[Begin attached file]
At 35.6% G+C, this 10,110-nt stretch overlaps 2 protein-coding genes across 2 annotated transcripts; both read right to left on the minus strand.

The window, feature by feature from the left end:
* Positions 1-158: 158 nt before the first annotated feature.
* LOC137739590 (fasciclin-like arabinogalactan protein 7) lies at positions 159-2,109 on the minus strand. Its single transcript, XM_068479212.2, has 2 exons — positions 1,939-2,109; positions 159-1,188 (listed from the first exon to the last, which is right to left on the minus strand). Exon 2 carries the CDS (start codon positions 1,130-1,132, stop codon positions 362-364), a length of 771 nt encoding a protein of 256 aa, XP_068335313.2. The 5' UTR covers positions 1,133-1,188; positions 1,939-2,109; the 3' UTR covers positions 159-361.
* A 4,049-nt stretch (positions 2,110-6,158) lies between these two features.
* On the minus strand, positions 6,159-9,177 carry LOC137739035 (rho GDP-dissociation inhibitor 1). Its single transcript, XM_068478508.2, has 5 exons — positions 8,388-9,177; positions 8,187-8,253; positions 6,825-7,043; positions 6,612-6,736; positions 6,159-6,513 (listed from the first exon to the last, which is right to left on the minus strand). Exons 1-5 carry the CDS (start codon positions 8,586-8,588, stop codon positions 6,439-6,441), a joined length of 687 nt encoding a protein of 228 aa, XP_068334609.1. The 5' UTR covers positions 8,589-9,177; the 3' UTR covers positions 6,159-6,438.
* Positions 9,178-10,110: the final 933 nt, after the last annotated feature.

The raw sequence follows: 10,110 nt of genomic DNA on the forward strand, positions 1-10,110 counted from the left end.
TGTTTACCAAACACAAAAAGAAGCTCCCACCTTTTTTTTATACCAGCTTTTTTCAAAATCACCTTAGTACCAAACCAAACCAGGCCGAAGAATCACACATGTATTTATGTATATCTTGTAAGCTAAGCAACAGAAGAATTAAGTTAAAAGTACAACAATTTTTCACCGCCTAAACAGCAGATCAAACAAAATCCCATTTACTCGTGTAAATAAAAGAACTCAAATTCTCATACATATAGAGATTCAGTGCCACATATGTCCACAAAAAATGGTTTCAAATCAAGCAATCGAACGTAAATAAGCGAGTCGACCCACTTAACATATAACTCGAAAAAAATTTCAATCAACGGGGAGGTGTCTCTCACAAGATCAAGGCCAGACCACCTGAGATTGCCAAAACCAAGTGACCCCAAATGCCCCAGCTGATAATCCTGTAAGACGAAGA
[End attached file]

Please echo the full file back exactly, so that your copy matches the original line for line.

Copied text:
At 35.6% G+C, this 10,110-nt stretch overlaps 2 protein-coding genes across 2 annotated transcripts; both read right to left on the minus strand.

The window, feature by feature from the left end:
* Positions 1-158: 158 nt before the first annotated feature.
* LOC137739590 (fasciclin-like arabinogalactan protein 7) lies at positions 159-2,109 on the minus strand. Its single transcript, XM_068479212.2, has 2 exons — positions 1,939-2,109; positions 159-1,188 (listed from the first exon to the last, which is right to left on the minus strand). Exon 2 carries the CDS (start codon positions 1,130-1,132, stop codon positions 362-364), a length of 771 nt encoding a protein of 256 aa, XP_068335313.2. The 5' UTR covers positions 1,133-1,188; positions 1,939-2,109; the 3' UTR covers positions 159-361.
* A 4,049-nt stretch (positions 2,110-6,158) lies between these two features.
* On the minus strand, positions 6,159-9,177 carry LOC137739035 (rho GDP-dissociation inhibitor 1). Its single transcript, XM_068478508.2, has 5 exons — positions 8,388-9,177; positions 8,187-8,253; positions 6,825-7,043; positions 6,612-6,736; positions 6,159-6,513 (listed from the first exon to the last, which is right to left on the minus strand). Exons 1-5 carry the CDS (start codon positions 8,586-8,588, stop codon positions 6,439-6,441), a joined length of 687 nt encoding a protein of 228 aa, XP_068334609.1. The 5' UTR covers positions 8,589-9,177; the 3' UTR covers positions 6,159-6,438.
* Positions 9,178-10,110: the final 933 nt, after the last annotated feature.

The raw sequence follows: 10,110 nt of genomic DNA on the forward strand, positions 1-10,110 counted from the left end.
TGTTTACCAAACACAAAAAGAAGCTCCCACCTTTTTTTTATACCAGCTTTTTTCAAAATCACCTTAGTACCAAACCAAACCAGGCCGAAGAATCACACATGTATTTATGTATATCTTGTAAGCTAAGCAACAGAAGAATTAAGTTAAAAGTACAACAATTTTTCACCGCCTAAACAGCAGATCAAACAAAATCCCATTTACTCGTGTAAATAAAAGAACTCAAATTCTCATACATATAGAGATTCAGTGCCACATATGTCCACAAAAAATGGTTTCAAATCAAGCAATCGAACGTAAATAAGCGAGTCGACCCACTTAACATATAACTCGAAAAAAATTTCAATCAACGGGGAGGTGTCTCTCACAAGATCAAGGCCAGACCACCTGAGATTGCCAAAACCAAGTGACCCCAAATGCCCCAGCTGATAATCCTGTAAGACGAAGA